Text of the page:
Influence of baseline severity on the effects of SSRIs in depression: an item-based, patient-level post-hoc analysis
Journal article, 2019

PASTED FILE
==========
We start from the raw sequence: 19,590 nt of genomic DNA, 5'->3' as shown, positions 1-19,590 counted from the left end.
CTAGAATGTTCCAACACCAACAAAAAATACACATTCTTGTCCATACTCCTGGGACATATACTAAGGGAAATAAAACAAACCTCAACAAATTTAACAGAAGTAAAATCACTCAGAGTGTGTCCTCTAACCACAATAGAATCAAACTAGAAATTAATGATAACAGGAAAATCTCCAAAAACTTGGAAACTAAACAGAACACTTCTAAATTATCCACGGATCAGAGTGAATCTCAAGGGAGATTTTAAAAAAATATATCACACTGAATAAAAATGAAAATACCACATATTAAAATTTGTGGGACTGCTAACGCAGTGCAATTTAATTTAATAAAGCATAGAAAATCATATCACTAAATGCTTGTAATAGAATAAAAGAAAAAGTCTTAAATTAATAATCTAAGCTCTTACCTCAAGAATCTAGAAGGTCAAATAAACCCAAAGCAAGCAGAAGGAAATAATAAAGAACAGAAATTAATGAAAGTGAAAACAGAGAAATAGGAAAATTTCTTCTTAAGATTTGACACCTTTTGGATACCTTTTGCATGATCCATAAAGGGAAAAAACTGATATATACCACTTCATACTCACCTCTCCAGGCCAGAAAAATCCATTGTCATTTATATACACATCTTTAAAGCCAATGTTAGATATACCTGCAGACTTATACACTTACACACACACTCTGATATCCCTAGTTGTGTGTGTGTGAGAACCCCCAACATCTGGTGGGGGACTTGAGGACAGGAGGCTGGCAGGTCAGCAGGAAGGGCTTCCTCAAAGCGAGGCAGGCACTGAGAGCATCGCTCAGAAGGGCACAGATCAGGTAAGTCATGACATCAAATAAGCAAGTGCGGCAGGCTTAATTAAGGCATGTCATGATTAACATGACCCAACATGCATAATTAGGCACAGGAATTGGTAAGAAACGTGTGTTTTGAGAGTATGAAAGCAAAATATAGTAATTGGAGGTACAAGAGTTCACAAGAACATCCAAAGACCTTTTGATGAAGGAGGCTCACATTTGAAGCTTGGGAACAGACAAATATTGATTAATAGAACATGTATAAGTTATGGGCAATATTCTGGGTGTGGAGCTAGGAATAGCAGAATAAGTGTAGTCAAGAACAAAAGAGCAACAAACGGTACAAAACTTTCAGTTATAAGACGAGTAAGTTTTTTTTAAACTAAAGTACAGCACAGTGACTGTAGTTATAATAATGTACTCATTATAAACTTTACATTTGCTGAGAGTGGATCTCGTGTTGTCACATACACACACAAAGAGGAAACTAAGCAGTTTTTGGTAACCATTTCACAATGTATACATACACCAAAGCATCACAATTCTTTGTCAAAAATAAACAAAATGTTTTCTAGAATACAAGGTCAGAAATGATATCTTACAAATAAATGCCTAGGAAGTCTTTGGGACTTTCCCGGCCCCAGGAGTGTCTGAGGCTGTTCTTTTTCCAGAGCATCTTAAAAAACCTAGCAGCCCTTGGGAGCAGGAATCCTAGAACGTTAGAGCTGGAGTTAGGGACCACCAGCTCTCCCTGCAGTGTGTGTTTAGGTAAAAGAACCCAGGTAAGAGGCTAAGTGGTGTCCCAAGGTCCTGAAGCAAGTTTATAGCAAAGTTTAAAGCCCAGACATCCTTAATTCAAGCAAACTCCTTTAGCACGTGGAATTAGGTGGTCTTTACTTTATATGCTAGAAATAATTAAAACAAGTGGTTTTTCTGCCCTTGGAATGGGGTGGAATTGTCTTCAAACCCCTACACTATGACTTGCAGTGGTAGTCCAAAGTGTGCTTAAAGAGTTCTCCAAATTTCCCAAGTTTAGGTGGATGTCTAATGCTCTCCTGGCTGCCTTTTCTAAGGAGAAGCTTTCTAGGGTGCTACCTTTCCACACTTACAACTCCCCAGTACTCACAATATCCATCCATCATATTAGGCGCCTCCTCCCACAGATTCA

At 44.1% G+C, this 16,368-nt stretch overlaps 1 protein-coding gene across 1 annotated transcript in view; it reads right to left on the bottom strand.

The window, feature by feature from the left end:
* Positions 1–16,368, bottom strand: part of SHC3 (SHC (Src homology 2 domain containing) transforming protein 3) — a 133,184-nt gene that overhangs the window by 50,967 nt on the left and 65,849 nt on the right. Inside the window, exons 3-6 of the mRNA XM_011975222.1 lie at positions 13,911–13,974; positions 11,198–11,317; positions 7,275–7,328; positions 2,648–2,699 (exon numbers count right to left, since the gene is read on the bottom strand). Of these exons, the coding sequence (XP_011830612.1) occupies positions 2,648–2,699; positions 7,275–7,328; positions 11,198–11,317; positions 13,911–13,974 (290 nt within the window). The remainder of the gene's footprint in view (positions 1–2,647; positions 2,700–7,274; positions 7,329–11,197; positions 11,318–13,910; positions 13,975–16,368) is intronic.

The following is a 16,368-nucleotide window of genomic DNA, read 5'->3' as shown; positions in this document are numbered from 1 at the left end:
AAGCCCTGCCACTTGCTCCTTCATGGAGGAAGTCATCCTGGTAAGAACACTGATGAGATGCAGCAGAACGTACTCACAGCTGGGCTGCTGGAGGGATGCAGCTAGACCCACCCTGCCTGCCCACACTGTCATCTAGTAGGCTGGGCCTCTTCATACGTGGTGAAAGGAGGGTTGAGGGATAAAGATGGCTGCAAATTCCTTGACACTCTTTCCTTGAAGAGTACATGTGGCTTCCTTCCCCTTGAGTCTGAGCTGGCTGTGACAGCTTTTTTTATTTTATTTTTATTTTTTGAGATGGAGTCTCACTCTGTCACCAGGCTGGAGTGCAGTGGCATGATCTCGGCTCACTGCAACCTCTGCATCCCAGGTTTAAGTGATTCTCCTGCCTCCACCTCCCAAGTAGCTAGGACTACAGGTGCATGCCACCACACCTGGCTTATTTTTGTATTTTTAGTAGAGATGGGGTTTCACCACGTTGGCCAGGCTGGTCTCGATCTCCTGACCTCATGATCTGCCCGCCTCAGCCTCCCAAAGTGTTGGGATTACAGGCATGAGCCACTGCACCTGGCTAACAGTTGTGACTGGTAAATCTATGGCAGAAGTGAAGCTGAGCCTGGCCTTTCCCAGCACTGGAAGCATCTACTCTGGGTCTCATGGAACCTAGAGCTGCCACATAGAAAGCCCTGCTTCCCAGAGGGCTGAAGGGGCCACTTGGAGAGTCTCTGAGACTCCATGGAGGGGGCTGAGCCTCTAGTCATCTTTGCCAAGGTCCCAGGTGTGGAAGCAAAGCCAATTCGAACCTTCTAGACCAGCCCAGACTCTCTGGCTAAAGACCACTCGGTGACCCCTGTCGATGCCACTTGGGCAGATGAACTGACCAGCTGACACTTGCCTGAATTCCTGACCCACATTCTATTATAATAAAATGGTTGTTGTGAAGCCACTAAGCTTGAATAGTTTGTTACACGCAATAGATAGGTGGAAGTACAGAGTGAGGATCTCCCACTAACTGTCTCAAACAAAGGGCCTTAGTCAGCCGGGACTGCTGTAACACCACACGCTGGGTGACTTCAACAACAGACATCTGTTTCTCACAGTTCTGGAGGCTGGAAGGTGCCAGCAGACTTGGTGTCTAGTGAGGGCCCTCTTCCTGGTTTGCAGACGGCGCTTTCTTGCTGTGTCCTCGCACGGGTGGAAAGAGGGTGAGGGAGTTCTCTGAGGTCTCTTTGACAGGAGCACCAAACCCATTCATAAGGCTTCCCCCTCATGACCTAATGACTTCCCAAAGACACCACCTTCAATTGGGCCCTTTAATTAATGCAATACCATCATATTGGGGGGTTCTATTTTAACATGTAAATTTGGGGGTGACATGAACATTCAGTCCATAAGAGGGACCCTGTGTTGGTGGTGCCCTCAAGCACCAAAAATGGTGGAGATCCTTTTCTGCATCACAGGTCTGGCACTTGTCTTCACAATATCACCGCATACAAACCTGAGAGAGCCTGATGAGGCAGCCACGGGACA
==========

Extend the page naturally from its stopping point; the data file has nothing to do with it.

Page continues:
Background: Reports claiming that antidepressants are effective only in patients with severe depression have affected treatment guidelines but these reports usually use a disputed measure of improvement, a decrease in the sum-score of the 17-item Hamilton Depression Rating Scale (HDRS-17), and are based on group-level rather than patient-level data. Method: In this item-based, patient-level, post-hoc analysis, we pooled data from all completed, acute-phase, placebo-controlled, industry-sponsored, H DRS-based trials of the SSRIs citalopram, paroxetine, or sertraline in adult major depression. Patient-level data were pooled and subjected to item-based post-hoc analyses to assess the effect of baseline severity of depression on the response to treatment as assessed with HDRS-17 sum score, the depressed mood item of the HDRS, a six-item HDRS subscale (HDRS-6), and the remaining 11 HDRS items not included in this subscale (non-HDRS-6). Patients were defined as having non-severe depression if they had a baseline HDRS-17 sum score of 18 points or less and as having severe depression if they had a score of 27 points or more. Findings: Our study population consisted of 8262 patients from 28 placebo-controlled SSRI trials. Participants were treated with either citalopram (n=744), paroxetine (n=2981), sertraline (n=1202), fluoxetine (active-control group; n=754), or placebo (n=2581). 654 patients were defined as having non-severe depression and 1377 as having severe depression. Patients with non-severe and severe depression did not differ with respect to SSRI-induced decrease in depressed mood and other HDRS symptoms belonging to the HDRS-6 subscale. However, after exclusion of patients with rare extreme baseline values, a positive association was seen between severity and efficacy when using HDRS-17 sum score as the effect parameter. This result was largely due to a more pronounced response to treatment with respect to non-HDRS-6 items in patients with severe depression than in those with non-severe depression. This outcome could be explained by non-HDRS-6 items, more so than HDRS-6 items, being more severe and prevalent at baseline in severe than in non-severe cases; hence, less room was left for improvement in these areas in patients with non-severe depression. Interpretation: The use of an outcome measure that includes symptoms that rate low at baseline in patients with non-severe depression might result in the interpretation that SSRIs are ineffective in these patients. With respect to alleviation of HDRS-6 items, SSRIs appear to be as effective in patients with non-severe depression as in those with severe depression.